There are two different Greek words – agapao and phileo –  meaning love in the New Testament.  In the King James Bible, the word agape is translated as charity or love, whereas phileo carries the thought of brotherly love and affection.

Phileo love is oriented to family and friends – a warm, caring love.  Here are some examples where phileo  is used: “He that loveth father or mother more than me is not worthy of me” (Matthew10:37), “Be kindly affectioned one to another with brotherly love, in honour preferring one another” (Romans 12:10), “Finally, all of you, have unity of mind, sympathy, brotherly love, a tender heart, and a humble mind.” (1 Peter 3:8).  We can see from these verses that phileo love is focused on loving family or Christian brethren.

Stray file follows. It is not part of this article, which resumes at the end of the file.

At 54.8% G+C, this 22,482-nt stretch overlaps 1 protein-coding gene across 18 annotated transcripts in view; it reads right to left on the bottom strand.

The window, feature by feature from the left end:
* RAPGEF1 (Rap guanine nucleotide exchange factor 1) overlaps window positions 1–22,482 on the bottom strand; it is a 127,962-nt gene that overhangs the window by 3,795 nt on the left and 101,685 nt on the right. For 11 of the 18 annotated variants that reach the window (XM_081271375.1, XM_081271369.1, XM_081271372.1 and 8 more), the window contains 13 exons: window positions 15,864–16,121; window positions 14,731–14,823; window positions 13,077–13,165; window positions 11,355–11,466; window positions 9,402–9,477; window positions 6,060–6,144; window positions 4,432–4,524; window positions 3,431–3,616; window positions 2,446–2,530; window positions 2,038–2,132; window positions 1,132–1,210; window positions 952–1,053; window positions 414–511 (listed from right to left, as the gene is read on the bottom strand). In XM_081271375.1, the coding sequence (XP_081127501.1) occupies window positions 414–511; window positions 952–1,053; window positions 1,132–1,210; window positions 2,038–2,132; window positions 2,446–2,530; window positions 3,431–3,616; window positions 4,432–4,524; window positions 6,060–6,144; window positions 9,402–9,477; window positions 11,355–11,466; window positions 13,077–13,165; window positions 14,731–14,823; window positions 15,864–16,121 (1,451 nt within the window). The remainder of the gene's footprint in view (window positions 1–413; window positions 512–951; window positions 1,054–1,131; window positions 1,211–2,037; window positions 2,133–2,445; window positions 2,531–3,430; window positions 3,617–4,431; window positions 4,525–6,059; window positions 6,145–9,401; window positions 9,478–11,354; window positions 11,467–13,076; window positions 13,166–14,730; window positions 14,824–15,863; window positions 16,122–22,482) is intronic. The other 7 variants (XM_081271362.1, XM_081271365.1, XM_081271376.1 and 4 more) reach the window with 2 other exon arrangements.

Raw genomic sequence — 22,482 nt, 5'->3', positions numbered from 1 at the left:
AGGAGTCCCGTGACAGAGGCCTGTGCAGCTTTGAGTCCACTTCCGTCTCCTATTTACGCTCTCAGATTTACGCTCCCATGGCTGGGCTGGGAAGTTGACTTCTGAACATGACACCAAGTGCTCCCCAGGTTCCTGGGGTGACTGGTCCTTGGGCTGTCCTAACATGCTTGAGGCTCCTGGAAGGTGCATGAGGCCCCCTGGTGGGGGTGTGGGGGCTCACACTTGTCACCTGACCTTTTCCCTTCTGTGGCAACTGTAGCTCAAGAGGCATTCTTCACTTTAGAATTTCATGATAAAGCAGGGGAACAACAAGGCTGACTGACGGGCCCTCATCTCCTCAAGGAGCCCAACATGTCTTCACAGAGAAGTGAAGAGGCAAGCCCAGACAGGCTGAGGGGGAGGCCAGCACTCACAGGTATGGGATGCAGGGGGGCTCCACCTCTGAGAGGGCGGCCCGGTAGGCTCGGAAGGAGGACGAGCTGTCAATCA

Agape love gives and blesses without the thought of receiving love in return. Hence, agape is sometimes translated as charity, as charity graciously gives. It is also the highest form of love. The following verses demonstrate the use of the Greek word agape: “But God demonstrates His own love toward us, in that while we were still sinners, Christ died for us” (Romans 5:8); “God is love” (1 John 4:16); “love your enemies” (Matt 5:44); and “greater love hath no man than this, that a man lay down his life for his friends” (John 15:13).  From these verses, we can see that this agape love is one of God’s attributes; that God’s attribute of agape love led Him to provide a savior for the world; that agape love includes loving our enemies; and that this highest standard of love means laying down our lives in sacrifice.